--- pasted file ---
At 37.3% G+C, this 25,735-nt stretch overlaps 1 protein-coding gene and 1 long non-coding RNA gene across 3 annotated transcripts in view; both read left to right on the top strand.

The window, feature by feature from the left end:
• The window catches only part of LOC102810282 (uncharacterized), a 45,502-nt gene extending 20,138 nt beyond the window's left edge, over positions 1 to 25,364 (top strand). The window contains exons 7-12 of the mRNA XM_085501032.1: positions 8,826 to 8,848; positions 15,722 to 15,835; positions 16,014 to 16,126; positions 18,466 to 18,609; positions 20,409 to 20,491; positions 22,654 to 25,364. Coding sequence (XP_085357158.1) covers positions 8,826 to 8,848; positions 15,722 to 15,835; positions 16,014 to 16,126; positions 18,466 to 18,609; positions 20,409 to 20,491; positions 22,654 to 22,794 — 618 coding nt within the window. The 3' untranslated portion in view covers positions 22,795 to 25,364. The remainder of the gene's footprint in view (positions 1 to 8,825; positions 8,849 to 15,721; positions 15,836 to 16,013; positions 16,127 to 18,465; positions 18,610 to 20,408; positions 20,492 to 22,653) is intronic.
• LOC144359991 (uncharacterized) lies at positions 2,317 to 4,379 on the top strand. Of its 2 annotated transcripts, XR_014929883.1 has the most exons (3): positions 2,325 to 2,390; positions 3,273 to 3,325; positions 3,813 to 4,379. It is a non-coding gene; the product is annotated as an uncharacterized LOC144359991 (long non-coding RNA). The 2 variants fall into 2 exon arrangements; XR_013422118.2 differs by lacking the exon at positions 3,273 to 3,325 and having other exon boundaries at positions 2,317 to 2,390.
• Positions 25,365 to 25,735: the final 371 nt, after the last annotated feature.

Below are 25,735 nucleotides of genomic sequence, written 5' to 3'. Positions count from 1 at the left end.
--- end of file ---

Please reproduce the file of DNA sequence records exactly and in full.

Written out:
At 37.3% G+C, this 25,735-nt stretch overlaps 1 protein-coding gene and 1 long non-coding RNA gene across 3 annotated transcripts in view; both read left to right on the top strand.

The window, feature by feature from the left end:
• The window catches only part of LOC102810282 (uncharacterized), a 45,502-nt gene extending 20,138 nt beyond the window's left edge, over positions 1 to 25,364 (top strand). The window contains exons 7-12 of the mRNA XM_085501032.1: positions 8,826 to 8,848; positions 15,722 to 15,835; positions 16,014 to 16,126; positions 18,466 to 18,609; positions 20,409 to 20,491; positions 22,654 to 25,364. Coding sequence (XP_085357158.1) covers positions 8,826 to 8,848; positions 15,722 to 15,835; positions 16,014 to 16,126; positions 18,466 to 18,609; positions 20,409 to 20,491; positions 22,654 to 22,794 — 618 coding nt within the window. The 3' untranslated portion in view covers positions 22,795 to 25,364. The remainder of the gene's footprint in view (positions 1 to 8,825; positions 8,849 to 15,721; positions 15,836 to 16,013; positions 16,127 to 18,465; positions 18,610 to 20,408; positions 20,492 to 22,653) is intronic.
• LOC144359991 (uncharacterized) lies at positions 2,317 to 4,379 on the top strand. Of its 2 annotated transcripts, XR_014929883.1 has the most exons (3): positions 2,325 to 2,390; positions 3,273 to 3,325; positions 3,813 to 4,379. It is a non-coding gene; the product is annotated as an uncharacterized LOC144359991 (long non-coding RNA). The 2 variants fall into 2 exon arrangements; XR_013422118.2 differs by lacking the exon at positions 3,273 to 3,325 and having other exon boundaries at positions 2,317 to 2,390.
• Positions 25,365 to 25,735: the final 371 nt, after the last annotated feature.

Below are 25,735 nucleotides of genomic sequence, written 5' to 3'. Positions count from 1 at the left end.